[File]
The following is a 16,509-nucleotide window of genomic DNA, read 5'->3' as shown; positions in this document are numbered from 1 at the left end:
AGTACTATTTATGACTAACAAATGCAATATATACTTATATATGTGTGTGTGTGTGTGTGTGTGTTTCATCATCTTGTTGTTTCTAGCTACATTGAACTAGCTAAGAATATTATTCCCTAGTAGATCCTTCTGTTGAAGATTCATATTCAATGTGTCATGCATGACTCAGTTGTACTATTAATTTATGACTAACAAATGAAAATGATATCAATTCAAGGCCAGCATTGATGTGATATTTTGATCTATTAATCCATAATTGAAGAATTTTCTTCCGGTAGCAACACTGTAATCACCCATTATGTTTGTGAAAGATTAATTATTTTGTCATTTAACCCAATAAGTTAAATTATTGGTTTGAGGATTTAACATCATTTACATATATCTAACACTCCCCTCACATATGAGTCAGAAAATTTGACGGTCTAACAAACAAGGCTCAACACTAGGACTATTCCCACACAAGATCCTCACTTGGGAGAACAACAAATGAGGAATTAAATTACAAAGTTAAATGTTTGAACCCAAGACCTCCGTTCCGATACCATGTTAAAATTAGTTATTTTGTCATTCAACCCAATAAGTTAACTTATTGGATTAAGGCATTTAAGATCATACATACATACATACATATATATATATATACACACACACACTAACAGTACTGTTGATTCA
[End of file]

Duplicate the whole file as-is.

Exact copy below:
The following is a 16,509-nucleotide window of genomic DNA, read 5'->3' as shown; positions in this document are numbered from 1 at the left end:
AGTACTATTTATGACTAACAAATGCAATATATACTTATATATGTGTGTGTGTGTGTGTGTGTGTTTCATCATCTTGTTGTTTCTAGCTACATTGAACTAGCTAAGAATATTATTCCCTAGTAGATCCTTCTGTTGAAGATTCATATTCAATGTGTCATGCATGACTCAGTTGTACTATTAATTTATGACTAACAAATGAAAATGATATCAATTCAAGGCCAGCATTGATGTGATATTTTGATCTATTAATCCATAATTGAAGAATTTTCTTCCGGTAGCAACACTGTAATCACCCATTATGTTTGTGAAAGATTAATTATTTTGTCATTTAACCCAATAAGTTAAATTATTGGTTTGAGGATTTAACATCATTTACATATATCTAACACTCCCCTCACATATGAGTCAGAAAATTTGACGGTCTAACAAACAAGGCTCAACACTAGGACTATTCCCACACAAGATCCTCACTTGGGAGAACAACAAATGAGGAATTAAATTACAAAGTTAAATGTTTGAACCCAAGACCTCCGTTCCGATACCATGTTAAAATTAGTTATTTTGTCATTCAACCCAATAAGTTAACTTATTGGATTAAGGCATTTAAGATCATACATACATACATACATATATATATATATACACACACACACTAACAGTACTGTTGATTCA